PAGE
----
I don’t know why, but today, I had this odd flashback to a deal I negotiated for an (IT) client a few years ago.
Basically, they were unhappy with the service that a supplier had given them, and wanted compensation. They thought that somewhere between £10-20,000 would be reasonable.
I was asked to represent them in the meeting with the supplier. We held this at my client’s office, and there was a member of the client’s finance team, briefed to initially back me up no matter how outrageous I got (but to step in to over-rule me at the second meeting if it looked like we were approaching an agreement, but needed a concession.) The supplier had, likewise, sent in a couple of people.
So, based on a client’s expectation of £10-20k, I decided to ask for ten times that. I asked for £210,000 in refunds.
I don’t want to make it sound too maverick – this wasn’t an “off-the-cuff” figure. Instead, I had about 150 individual documents as backup, and a spreadsheet summarising the work that this supplier had done, referencing the documents, and detailing how I’d arrived at the figure of £210,000.
The supplier was, to put it mildly, a bit surprised. We spent about 20 minutes going through my calculations. All the time, I “kept congruent” – I stayed calm and professional, and acted as if asking for £210k was completely reasonable.
After that 20 minutes, they asked if they could “have time to concur”, so the client’s finance manager and I said that we would pop out of the meeting room for 10 minutes and get coffees. We went downstairs to the next floor, and at the bottom of the stairs, the finance manager burst out laughing. “I can’t believe you did that, Mark” she said, tears rolling down her eyes.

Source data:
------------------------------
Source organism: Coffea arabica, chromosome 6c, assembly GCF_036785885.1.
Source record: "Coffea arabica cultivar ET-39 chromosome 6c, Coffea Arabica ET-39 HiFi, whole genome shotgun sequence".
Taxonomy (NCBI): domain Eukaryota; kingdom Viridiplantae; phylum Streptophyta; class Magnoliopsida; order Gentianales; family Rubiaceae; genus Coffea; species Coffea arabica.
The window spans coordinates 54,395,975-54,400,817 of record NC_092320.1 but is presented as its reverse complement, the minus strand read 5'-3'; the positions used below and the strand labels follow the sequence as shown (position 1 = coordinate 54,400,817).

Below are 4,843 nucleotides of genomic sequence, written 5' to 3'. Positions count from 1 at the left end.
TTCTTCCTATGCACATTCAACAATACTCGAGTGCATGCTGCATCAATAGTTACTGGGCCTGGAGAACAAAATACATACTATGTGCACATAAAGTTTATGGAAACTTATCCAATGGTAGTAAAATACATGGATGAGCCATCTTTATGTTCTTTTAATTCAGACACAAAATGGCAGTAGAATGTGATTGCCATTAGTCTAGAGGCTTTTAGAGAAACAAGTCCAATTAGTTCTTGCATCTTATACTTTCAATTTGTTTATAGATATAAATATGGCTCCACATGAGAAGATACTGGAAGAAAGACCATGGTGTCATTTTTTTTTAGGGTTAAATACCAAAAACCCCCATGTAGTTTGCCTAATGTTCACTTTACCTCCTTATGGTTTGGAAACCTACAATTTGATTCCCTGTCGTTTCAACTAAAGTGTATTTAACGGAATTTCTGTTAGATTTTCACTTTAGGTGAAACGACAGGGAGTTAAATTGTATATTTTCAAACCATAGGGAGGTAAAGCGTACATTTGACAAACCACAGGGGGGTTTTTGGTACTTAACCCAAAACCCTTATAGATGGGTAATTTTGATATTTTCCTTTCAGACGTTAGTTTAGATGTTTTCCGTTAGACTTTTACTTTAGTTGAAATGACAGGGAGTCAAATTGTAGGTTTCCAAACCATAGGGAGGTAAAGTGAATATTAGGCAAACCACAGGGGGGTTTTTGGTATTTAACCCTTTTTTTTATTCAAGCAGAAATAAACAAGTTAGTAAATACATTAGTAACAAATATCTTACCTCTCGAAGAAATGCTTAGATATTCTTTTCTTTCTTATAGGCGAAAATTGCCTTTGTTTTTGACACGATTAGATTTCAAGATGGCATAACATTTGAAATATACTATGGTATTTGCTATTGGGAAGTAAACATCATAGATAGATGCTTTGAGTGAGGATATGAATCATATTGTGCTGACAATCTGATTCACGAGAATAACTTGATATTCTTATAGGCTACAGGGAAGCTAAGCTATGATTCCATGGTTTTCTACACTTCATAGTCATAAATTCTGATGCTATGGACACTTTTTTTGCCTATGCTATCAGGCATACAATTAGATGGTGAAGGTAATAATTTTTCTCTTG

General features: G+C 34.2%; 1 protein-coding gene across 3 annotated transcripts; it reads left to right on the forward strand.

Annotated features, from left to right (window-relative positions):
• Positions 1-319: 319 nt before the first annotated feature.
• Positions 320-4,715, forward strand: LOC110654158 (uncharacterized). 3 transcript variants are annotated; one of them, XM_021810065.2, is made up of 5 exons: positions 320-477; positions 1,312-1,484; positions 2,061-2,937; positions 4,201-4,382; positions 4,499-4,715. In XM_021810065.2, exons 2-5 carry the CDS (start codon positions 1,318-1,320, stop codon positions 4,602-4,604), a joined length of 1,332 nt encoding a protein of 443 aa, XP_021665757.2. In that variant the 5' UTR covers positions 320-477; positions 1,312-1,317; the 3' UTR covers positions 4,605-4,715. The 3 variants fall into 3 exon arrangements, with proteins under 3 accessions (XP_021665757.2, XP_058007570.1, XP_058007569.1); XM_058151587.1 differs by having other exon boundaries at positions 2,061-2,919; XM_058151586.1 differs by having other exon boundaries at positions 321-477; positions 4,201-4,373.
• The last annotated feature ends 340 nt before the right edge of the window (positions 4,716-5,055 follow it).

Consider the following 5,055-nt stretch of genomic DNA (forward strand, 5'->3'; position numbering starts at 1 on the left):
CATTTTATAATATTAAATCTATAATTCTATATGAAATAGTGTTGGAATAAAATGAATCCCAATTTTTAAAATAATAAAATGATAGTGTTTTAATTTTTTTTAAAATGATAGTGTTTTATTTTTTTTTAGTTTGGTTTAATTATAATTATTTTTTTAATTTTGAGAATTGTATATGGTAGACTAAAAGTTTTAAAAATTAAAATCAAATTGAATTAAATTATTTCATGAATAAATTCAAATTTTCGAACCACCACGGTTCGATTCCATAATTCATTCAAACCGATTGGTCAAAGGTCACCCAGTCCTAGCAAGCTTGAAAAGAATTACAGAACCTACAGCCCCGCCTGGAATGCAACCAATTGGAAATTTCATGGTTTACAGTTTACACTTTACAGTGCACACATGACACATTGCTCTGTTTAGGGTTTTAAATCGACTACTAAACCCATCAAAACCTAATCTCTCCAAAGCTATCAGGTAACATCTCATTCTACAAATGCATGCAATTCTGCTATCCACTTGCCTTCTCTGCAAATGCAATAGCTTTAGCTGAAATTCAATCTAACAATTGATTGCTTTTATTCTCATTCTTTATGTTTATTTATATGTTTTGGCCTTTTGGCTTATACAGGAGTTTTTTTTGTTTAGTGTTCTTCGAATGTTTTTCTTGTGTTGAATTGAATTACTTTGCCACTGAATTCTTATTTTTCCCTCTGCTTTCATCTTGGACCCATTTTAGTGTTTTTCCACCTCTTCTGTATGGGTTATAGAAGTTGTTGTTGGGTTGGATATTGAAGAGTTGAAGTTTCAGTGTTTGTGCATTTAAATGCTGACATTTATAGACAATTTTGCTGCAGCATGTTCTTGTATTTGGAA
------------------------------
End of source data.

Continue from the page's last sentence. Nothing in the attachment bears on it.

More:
We went back in, and the supplier had a counter-proposal. They would agree to £150,000 of the concession in cash, disputed £10,000 of the calculation, and offered to make up the additional £50,000 in credits against future services. (This was a smart move on their part – it meant that my client would be locked into still using them.)
Now our turn to confer. Important lesson here – despite the fact that the cash element alone of the offer on the table was over seven times what my client had been expecting, we were NOT going to accept straight away. Instead, we asked for permission to pop downstairs, and present their offer to the client’s FD. As you might imagine, he was more than happy, but also understood the importance of making the other party believe that they’ve won. He agreed PROVIDED that a cheque for the funds was issued that day.
We went back upstairs with the offer, which was accepted, and a courier and the cheque arrived that afternoon.
Several important negotiation lessons there:
- Match the sizes of your teams
- Feel free to make an “outrageous” opening offer – you never know what they’re expecting
- Never present yourself as the ultimate decision maker. Always leave yourself room to be over-ruled (in either direction.)
.. but most importantly:
- Act confidently. Make sure that you DON’T act nervously, or as if you feel you are making an insulting offer. Always act as if you feel you are asking for something entirely reasonable.